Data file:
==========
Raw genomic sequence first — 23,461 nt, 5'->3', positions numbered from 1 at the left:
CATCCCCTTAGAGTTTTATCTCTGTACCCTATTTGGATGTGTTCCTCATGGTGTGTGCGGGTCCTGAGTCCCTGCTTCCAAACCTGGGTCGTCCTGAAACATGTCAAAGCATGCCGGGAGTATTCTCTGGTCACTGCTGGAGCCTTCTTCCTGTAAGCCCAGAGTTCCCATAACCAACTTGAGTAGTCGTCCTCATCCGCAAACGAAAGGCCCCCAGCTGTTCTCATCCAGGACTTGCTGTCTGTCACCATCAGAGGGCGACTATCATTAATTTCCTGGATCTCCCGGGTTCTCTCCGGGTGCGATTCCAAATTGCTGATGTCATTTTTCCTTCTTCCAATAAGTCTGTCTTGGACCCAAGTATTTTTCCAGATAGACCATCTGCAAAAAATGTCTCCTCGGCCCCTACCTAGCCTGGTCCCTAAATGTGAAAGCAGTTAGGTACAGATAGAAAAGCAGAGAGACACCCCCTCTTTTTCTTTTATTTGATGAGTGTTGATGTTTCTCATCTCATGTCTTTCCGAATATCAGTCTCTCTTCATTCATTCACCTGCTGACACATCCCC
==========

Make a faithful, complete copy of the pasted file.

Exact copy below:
Raw genomic sequence first — 23,461 nt, 5'->3', positions numbered from 1 at the left:
CATCCCCTTAGAGTTTTATCTCTGTACCCTATTTGGATGTGTTCCTCATGGTGTGTGCGGGTCCTGAGTCCCTGCTTCCAAACCTGGGTCGTCCTGAAACATGTCAAAGCATGCCGGGAGTATTCTCTGGTCACTGCTGGAGCCTTCTTCCTGTAAGCCCAGAGTTCCCATAACCAACTTGAGTAGTCGTCCTCATCCGCAAACGAAAGGCCCCCAGCTGTTCTCATCCAGGACTTGCTGTCTGTCACCATCAGAGGGCGACTATCATTAATTTCCTGGATCTCCCGGGTTCTCTCCGGGTGCGATTCCAAATTGCTGATGTCATTTTTCCTTCTTCCAATAAGTCTGTCTTGGACCCAAGTATTTTTCCAGATAGACCATCTGCAAAAAATGTCTCCTCGGCCCCTACCTAGCCTGGTCCCTAAATGTGAAAGCAGTTAGGTACAGATAGAAAAGCAGAGAGACACCCCCTCTTTTTCTTTTATTTGATGAGTGTTGATGTTTCTCATCTCATGTCTTTCCGAATATCAGTCTCTCTTCATTCATTCACCTGCTGACACATCCCC